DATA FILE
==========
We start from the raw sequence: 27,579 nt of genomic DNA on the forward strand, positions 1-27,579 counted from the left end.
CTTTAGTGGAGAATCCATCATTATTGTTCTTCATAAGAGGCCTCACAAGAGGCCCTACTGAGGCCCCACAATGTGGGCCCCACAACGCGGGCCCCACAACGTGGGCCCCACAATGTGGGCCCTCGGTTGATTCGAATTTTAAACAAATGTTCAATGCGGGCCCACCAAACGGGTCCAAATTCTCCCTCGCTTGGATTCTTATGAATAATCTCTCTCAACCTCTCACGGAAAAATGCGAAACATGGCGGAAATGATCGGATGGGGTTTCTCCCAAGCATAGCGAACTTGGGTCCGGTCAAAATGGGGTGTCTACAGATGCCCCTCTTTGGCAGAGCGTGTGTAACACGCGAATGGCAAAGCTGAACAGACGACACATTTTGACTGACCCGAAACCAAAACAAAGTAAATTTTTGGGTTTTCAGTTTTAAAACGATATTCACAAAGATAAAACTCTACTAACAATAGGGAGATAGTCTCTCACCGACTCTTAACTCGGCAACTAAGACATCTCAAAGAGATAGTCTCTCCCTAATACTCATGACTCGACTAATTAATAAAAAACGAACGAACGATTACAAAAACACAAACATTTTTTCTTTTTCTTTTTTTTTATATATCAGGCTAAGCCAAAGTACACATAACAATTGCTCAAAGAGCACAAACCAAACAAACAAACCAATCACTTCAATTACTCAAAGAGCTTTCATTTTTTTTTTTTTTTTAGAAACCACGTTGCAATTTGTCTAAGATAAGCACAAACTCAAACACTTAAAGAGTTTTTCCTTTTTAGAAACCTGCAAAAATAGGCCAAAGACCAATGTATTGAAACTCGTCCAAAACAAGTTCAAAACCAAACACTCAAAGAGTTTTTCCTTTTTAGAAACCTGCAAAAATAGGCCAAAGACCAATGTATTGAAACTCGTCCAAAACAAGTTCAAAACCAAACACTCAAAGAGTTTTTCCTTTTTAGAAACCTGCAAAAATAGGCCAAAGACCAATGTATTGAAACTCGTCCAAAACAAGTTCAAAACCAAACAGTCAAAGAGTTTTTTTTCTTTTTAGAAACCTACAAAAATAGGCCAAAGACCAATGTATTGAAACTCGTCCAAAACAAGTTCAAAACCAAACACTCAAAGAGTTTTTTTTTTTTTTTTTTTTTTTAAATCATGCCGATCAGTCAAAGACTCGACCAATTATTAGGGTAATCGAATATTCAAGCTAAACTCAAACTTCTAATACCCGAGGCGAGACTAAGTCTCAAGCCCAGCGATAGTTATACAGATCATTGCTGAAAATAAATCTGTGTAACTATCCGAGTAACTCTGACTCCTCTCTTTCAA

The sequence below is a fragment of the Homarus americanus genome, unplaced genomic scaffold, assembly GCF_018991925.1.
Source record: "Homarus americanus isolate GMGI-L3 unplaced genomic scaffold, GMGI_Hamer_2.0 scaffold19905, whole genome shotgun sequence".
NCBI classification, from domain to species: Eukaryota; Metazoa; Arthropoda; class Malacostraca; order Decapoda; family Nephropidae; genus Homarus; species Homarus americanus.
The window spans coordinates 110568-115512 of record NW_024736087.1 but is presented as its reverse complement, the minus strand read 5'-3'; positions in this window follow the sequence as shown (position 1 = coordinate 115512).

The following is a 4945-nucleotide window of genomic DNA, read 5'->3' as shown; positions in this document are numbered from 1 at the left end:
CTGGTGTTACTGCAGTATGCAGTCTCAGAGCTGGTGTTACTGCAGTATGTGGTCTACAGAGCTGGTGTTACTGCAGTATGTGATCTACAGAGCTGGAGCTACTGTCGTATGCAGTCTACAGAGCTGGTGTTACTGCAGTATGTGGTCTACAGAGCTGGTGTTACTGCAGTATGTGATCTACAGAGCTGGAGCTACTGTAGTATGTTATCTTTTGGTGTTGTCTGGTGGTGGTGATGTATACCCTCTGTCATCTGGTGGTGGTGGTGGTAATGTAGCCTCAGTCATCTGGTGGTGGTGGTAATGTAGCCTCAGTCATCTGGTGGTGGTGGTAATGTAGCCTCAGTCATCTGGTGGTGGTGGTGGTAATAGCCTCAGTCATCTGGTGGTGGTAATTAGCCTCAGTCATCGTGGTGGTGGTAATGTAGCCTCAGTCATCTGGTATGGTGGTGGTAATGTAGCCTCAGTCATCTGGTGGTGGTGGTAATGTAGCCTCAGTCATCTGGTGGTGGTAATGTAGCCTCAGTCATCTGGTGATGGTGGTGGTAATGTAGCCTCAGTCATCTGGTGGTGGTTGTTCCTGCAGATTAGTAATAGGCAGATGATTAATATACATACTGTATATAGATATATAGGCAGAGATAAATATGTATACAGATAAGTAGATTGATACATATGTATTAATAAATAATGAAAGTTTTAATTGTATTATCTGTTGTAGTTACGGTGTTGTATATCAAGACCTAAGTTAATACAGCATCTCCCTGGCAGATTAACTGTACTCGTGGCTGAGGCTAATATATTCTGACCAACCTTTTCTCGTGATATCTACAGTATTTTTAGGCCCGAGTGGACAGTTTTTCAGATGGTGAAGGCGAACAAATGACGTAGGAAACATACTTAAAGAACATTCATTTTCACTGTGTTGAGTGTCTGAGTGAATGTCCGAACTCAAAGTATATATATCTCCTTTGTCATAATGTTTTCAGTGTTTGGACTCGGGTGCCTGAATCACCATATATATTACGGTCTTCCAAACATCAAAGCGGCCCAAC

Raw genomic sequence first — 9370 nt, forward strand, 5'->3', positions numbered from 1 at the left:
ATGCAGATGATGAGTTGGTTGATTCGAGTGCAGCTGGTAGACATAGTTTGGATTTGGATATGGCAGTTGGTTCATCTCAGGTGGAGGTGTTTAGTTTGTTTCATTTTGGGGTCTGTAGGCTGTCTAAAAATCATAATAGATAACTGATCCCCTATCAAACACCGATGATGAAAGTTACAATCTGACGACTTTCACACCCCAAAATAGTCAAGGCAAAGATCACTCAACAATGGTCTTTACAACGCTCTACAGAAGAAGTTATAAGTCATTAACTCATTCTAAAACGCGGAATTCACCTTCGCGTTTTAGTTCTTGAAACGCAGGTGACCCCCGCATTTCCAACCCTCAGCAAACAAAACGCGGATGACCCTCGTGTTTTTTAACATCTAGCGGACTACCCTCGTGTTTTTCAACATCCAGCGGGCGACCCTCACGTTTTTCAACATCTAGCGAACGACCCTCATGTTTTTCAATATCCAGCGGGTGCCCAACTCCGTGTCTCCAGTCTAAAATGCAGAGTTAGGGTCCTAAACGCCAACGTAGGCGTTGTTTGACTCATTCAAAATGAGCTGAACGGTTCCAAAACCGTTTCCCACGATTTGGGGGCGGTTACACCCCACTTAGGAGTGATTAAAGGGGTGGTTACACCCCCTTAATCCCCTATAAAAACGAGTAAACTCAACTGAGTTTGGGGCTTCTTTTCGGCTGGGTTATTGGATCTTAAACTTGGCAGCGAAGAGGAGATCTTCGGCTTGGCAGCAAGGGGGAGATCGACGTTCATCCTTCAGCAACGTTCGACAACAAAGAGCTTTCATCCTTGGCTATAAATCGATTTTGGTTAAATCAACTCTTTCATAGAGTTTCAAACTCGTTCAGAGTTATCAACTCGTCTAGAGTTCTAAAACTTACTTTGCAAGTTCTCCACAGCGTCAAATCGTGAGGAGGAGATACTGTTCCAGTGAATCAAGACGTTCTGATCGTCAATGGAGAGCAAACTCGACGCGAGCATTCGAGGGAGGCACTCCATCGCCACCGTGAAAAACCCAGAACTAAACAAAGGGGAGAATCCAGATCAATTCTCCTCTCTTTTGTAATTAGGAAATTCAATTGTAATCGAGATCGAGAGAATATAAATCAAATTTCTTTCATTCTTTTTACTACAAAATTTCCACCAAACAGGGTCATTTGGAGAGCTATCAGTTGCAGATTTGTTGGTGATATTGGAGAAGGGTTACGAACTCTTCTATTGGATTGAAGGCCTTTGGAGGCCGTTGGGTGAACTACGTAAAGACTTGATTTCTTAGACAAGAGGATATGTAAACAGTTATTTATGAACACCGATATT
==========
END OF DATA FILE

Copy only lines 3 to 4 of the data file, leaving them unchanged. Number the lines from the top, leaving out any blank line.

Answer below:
The sequence below is a fragment of the Homarus americanus genome, unplaced genomic scaffold, assembly GCF_018991925.1.
Source record: "Homarus americanus isolate GMGI-L3 unplaced genomic scaffold, GMGI_Hamer_2.0 scaffold19905, whole genome shotgun sequence".